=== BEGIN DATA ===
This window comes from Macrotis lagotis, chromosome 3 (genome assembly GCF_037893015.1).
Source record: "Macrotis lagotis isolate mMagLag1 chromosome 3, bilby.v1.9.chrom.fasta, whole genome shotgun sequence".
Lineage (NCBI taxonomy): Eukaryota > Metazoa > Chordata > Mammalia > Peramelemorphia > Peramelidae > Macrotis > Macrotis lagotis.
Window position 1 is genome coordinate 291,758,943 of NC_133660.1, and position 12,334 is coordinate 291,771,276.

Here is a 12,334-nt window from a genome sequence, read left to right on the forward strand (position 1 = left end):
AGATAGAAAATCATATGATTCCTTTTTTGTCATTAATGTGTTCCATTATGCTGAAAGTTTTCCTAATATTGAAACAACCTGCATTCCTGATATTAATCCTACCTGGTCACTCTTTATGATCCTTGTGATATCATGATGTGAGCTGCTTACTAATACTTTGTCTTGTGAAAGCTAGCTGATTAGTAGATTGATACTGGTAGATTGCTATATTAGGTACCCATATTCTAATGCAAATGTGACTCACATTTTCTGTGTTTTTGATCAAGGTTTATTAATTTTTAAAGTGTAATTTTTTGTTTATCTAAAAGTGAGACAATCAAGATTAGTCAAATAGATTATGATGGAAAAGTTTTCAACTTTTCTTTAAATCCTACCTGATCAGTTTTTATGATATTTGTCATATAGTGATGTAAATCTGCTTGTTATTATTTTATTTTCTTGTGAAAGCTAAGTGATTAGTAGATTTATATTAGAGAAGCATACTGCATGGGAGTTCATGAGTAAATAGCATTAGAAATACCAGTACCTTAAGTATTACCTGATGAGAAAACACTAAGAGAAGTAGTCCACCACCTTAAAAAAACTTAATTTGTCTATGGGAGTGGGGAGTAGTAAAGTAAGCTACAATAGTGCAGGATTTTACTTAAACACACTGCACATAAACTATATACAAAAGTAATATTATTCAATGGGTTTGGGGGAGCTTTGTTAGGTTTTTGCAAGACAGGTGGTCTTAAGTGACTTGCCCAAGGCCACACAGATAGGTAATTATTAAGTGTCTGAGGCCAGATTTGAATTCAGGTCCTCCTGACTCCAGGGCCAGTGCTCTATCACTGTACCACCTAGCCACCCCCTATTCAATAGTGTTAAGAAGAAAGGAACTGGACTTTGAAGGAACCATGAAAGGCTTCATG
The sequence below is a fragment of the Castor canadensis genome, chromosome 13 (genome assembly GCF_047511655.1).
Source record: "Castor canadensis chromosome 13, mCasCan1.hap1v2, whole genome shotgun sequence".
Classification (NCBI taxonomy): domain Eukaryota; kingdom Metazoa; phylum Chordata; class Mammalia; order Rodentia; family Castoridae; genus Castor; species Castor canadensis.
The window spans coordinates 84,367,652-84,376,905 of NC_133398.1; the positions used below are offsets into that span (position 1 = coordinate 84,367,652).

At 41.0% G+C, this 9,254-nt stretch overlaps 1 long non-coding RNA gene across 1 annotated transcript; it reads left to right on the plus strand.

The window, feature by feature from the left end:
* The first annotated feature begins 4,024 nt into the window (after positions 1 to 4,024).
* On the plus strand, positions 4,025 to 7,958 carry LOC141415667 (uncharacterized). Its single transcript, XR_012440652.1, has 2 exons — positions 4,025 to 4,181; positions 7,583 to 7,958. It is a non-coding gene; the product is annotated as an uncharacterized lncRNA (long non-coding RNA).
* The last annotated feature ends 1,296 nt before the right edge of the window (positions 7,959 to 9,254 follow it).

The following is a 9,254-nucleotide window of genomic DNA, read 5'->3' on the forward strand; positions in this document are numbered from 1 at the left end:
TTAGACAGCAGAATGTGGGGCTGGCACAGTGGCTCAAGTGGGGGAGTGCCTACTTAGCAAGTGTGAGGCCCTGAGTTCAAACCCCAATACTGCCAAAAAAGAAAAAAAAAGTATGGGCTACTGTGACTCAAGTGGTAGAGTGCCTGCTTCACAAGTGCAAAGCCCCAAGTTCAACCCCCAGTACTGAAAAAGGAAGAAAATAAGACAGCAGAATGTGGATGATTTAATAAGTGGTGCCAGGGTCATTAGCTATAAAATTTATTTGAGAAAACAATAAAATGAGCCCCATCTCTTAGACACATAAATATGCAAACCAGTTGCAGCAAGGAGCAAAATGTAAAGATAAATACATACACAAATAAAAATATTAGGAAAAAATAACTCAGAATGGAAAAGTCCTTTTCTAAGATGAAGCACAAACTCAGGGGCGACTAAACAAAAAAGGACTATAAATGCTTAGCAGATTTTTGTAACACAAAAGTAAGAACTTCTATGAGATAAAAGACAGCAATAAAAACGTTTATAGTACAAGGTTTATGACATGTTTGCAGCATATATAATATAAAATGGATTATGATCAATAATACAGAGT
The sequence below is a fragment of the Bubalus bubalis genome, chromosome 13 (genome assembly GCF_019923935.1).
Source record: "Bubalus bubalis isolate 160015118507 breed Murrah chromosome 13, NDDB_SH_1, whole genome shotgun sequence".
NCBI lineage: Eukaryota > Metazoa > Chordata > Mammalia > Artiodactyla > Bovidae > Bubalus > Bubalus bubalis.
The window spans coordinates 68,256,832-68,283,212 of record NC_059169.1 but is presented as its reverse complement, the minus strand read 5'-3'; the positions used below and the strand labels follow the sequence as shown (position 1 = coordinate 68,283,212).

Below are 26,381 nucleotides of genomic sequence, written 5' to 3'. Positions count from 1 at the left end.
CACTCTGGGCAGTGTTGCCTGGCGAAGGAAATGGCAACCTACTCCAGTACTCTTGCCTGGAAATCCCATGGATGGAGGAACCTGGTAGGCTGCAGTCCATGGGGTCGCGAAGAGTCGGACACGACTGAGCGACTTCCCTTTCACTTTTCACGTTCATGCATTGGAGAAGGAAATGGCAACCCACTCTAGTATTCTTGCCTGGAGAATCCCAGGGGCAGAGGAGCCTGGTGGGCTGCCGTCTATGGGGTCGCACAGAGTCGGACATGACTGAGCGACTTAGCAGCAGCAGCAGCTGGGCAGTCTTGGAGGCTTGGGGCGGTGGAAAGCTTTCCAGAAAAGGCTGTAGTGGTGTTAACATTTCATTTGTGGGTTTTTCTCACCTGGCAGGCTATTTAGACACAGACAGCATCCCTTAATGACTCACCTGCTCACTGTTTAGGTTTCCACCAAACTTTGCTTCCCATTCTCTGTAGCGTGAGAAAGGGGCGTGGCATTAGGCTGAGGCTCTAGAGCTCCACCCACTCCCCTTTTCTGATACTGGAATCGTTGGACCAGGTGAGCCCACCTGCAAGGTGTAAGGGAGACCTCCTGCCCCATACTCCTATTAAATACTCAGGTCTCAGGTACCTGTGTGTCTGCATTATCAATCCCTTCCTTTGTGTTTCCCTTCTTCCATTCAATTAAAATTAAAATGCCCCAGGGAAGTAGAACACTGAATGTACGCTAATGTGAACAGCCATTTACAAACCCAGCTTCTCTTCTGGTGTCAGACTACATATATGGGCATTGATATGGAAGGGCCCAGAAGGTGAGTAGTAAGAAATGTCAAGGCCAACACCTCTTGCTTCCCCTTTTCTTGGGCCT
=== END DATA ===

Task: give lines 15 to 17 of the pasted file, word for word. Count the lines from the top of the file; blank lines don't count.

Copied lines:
* The last annotated feature ends 1,296 nt before the right edge of the window (positions 7,959 to 9,254 follow it).

The following is a 9,254-nucleotide window of genomic DNA, read 5'->3' on the forward strand; positions in this document are numbered from 1 at the left end:
TTAGACAGCAGAATGTGGGGCTGGCACAGTGGCTCAAGTGGGGGAGTGCCTACTTAGCAAGTGTGAGGCCCTGAGTTCAAACCCCAATACTGCCAAAAAAGAAAAAAAAAGTATGGGCTACTGTGACTCAAGTGGTAGAGTGCCTGCTTCACAAGTGCAAAGCCCCAAGTTCAACCCCCAGTACTGAAAAAGGAAGAAAATAAGACAGCAGAATGTGGATGATTTAATAAGTGGTGCCAGGGTCATTAGCTATAAAATTTATTTGAGAAAACAATAAAATGAGCCCCATCTCTTAGACACATAAATATGCAAACCAGTTGCAGCAAGGAGCAAAATGTAAAGATAAATACATACACAAATAAAAATATTAGGAAAAAATAACTCAGAATGGAAAAGTCCTTTTCTAAGATGAAGCACAAACTCAGGGGCGACTAAACAAAAAAGGACTATAAATGCTTAGCAGATTTTTGTAACACAAAAGTAAGAACTTCTATGAGATAAAAGACAGCAATAAAAACGTTTATAGTACAAGGTTTATGACATGTTTGCAGCATATATAATATAAAATGGATTATGATCAATAATACAGAGT